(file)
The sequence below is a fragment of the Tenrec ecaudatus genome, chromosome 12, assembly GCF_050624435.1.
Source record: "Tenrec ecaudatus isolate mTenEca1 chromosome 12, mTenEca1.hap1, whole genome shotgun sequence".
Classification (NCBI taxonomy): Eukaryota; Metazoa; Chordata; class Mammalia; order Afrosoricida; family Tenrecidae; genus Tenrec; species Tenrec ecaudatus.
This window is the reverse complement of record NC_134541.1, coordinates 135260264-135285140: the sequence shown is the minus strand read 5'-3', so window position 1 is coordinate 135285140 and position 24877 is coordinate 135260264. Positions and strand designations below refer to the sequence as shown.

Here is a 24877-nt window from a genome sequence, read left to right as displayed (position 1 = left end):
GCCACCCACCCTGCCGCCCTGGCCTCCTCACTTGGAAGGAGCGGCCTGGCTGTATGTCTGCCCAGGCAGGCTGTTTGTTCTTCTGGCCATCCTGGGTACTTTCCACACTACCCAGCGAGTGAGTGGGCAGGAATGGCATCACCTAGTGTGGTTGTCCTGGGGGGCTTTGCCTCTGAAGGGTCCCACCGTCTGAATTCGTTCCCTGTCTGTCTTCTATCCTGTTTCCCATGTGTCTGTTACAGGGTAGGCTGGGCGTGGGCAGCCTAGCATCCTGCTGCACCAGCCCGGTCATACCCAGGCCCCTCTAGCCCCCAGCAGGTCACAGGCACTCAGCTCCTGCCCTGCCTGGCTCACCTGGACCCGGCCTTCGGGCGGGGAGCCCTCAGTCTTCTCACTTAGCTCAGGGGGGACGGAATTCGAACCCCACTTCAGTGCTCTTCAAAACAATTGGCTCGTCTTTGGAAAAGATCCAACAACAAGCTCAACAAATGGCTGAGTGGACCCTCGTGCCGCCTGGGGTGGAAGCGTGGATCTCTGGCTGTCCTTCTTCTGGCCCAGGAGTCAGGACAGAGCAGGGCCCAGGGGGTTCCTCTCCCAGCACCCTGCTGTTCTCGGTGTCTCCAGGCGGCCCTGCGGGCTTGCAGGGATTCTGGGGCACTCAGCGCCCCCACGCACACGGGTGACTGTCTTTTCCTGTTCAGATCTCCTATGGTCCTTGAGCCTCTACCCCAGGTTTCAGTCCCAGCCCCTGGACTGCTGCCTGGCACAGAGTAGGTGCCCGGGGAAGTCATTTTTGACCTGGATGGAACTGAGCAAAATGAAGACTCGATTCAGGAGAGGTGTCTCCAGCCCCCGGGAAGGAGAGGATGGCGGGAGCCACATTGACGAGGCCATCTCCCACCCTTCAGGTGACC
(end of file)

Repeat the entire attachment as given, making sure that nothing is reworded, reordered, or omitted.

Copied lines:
The sequence below is a fragment of the Tenrec ecaudatus genome, chromosome 12, assembly GCF_050624435.1.
Source record: "Tenrec ecaudatus isolate mTenEca1 chromosome 12, mTenEca1.hap1, whole genome shotgun sequence".
Classification (NCBI taxonomy): Eukaryota; Metazoa; Chordata; class Mammalia; order Afrosoricida; family Tenrecidae; genus Tenrec; species Tenrec ecaudatus.
This window is the reverse complement of record NC_134541.1, coordinates 135260264-135285140: the sequence shown is the minus strand read 5'-3', so window position 1 is coordinate 135285140 and position 24877 is coordinate 135260264. Positions and strand designations below refer to the sequence as shown.

Here is a 24877-nt window from a genome sequence, read left to right as displayed (position 1 = left end):
GCCACCCACCCTGCCGCCCTGGCCTCCTCACTTGGAAGGAGCGGCCTGGCTGTATGTCTGCCCAGGCAGGCTGTTTGTTCTTCTGGCCATCCTGGGTACTTTCCACACTACCCAGCGAGTGAGTGGGCAGGAATGGCATCACCTAGTGTGGTTGTCCTGGGGGGCTTTGCCTCTGAAGGGTCCCACCGTCTGAATTCGTTCCCTGTCTGTCTTCTATCCTGTTTCCCATGTGTCTGTTACAGGGTAGGCTGGGCGTGGGCAGCCTAGCATCCTGCTGCACCAGCCCGGTCATACCCAGGCCCCTCTAGCCCCCAGCAGGTCACAGGCACTCAGCTCCTGCCCTGCCTGGCTCACCTGGACCCGGCCTTCGGGCGGGGAGCCCTCAGTCTTCTCACTTAGCTCAGGGGGGACGGAATTCGAACCCCACTTCAGTGCTCTTCAAAACAATTGGCTCGTCTTTGGAAAAGATCCAACAACAAGCTCAACAAATGGCTGAGTGGACCCTCGTGCCGCCTGGGGTGGAAGCGTGGATCTCTGGCTGTCCTTCTTCTGGCCCAGGAGTCAGGACAGAGCAGGGCCCAGGGGGTTCCTCTCCCAGCACCCTGCTGTTCTCGGTGTCTCCAGGCGGCCCTGCGGGCTTGCAGGGATTCTGGGGCACTCAGCGCCCCCACGCACACGGGTGACTGTCTTTTCCTGTTCAGATCTCCTATGGTCCTTGAGCCTCTACCCCAGGTTTCAGTCCCAGCCCCTGGACTGCTGCCTGGCACAGAGTAGGTGCCCGGGGAAGTCATTTTTGACCTGGATGGAACTGAGCAAAATGAAGACTCGATTCAGGAGAGGTGTCTCCAGCCCCCGGGAAGGAGAGGATGGCGGGAGCCACATTGACGAGGCCATCTCCCACCCTTCAGGTGACC